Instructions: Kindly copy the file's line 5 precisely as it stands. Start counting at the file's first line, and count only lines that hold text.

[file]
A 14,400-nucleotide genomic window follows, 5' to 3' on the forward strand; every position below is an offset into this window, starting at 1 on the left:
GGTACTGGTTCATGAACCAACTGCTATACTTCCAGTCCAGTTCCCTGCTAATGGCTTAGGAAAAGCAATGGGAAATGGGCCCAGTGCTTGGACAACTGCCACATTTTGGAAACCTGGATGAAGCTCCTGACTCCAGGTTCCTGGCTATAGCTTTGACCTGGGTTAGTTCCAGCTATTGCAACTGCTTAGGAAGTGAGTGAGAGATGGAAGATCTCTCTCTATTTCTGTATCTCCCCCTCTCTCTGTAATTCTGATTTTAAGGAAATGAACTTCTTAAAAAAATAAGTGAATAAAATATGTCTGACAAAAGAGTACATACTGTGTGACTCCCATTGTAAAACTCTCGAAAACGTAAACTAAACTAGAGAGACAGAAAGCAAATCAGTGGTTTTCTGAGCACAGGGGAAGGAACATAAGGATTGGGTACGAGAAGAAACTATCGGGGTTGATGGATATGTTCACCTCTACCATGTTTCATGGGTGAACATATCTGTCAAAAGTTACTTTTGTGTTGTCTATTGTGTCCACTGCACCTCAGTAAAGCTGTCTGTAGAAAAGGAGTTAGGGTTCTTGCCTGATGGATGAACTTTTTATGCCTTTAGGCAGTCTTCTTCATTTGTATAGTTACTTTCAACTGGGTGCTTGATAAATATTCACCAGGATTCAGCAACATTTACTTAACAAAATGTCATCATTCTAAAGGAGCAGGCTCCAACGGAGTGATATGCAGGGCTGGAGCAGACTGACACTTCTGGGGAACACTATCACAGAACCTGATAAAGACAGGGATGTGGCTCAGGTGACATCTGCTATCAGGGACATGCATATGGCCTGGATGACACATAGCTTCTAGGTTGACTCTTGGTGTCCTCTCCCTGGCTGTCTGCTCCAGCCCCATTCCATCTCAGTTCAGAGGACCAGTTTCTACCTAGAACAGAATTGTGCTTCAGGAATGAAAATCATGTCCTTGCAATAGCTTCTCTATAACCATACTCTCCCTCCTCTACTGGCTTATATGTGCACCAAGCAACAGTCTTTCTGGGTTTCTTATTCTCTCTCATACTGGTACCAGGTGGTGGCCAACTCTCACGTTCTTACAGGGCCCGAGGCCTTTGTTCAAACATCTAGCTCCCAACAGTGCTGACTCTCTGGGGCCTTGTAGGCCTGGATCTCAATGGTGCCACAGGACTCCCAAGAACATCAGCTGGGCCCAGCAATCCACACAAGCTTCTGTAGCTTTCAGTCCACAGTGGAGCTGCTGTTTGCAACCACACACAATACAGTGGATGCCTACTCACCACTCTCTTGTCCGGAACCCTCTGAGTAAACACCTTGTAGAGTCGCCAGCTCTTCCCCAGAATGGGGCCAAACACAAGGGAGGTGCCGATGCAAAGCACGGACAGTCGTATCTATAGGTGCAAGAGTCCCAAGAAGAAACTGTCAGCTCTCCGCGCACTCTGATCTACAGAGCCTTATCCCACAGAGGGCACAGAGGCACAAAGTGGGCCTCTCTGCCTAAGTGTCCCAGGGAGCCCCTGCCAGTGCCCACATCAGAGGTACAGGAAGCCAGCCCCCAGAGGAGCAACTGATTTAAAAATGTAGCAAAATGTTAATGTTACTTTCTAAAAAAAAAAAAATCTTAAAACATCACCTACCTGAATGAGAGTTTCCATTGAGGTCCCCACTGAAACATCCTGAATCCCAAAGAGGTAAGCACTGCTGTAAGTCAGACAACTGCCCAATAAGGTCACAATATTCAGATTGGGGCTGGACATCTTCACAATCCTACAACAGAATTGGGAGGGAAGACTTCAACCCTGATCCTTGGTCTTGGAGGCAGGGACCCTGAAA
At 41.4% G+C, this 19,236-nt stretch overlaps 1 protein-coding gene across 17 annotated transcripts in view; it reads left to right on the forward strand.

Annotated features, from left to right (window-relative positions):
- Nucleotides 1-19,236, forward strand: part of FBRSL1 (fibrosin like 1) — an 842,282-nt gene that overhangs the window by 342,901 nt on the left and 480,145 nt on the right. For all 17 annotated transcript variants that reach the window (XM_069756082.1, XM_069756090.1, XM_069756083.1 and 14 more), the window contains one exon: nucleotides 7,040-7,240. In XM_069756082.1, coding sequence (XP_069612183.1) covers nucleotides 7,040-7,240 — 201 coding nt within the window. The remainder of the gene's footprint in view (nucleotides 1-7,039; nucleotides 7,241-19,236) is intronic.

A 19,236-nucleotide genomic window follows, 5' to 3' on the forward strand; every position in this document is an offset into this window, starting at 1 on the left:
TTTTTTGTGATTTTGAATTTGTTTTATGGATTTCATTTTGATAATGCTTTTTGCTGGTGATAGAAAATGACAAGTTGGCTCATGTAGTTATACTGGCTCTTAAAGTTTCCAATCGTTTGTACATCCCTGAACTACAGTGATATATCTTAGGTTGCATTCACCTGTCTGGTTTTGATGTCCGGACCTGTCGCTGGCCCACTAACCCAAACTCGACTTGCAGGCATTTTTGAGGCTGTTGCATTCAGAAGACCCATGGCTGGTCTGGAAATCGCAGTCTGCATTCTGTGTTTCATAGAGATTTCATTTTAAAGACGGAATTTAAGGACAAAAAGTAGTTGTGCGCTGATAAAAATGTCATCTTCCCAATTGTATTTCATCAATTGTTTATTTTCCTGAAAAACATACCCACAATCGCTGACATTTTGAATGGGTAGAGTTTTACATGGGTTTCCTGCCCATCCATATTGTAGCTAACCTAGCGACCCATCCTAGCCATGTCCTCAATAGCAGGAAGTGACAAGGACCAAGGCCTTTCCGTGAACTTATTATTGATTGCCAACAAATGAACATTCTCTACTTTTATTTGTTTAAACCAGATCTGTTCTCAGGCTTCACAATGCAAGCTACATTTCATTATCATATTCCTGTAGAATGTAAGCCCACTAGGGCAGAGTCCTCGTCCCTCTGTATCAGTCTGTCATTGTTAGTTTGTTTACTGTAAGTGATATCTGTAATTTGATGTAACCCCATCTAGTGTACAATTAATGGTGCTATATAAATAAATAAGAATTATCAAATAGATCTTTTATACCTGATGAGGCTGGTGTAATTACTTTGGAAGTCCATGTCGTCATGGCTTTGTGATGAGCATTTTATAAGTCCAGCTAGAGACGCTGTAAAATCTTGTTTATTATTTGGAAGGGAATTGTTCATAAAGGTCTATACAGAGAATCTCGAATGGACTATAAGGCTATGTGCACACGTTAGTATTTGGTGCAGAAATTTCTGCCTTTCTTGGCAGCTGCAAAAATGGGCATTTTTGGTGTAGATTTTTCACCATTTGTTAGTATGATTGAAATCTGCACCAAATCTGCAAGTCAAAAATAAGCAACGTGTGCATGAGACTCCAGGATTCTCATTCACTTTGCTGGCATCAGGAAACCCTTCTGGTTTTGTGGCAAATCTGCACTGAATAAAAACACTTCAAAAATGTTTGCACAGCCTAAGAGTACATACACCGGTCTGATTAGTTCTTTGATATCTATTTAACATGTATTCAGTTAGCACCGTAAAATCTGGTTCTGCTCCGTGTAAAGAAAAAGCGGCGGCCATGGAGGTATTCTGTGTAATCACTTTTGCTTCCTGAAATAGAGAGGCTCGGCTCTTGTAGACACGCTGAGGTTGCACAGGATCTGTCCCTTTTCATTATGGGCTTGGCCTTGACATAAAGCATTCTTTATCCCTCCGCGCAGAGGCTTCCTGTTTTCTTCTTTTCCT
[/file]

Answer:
- Nucleotides 1-19,236, forward strand: part of FBRSL1 (fibrosin like 1) — an 842,282-nt gene that overhangs the window by 342,901 nt on the left and 480,145 nt on the right. For all 17 annotated transcript variants that reach the window (XM_069756082.1, XM_069756090.1, XM_069756083.1 and 14 more), the window contains one exon: nucleotides 7,040-7,240. In XM_069756082.1, coding sequence (XP_069612183.1) covers nucleotides 7,040-7,240 — 201 coding nt within the window. The remainder of the gene's footprint in view (nucleotides 1-7,039; nucleotides 7,241-19,236) is intronic.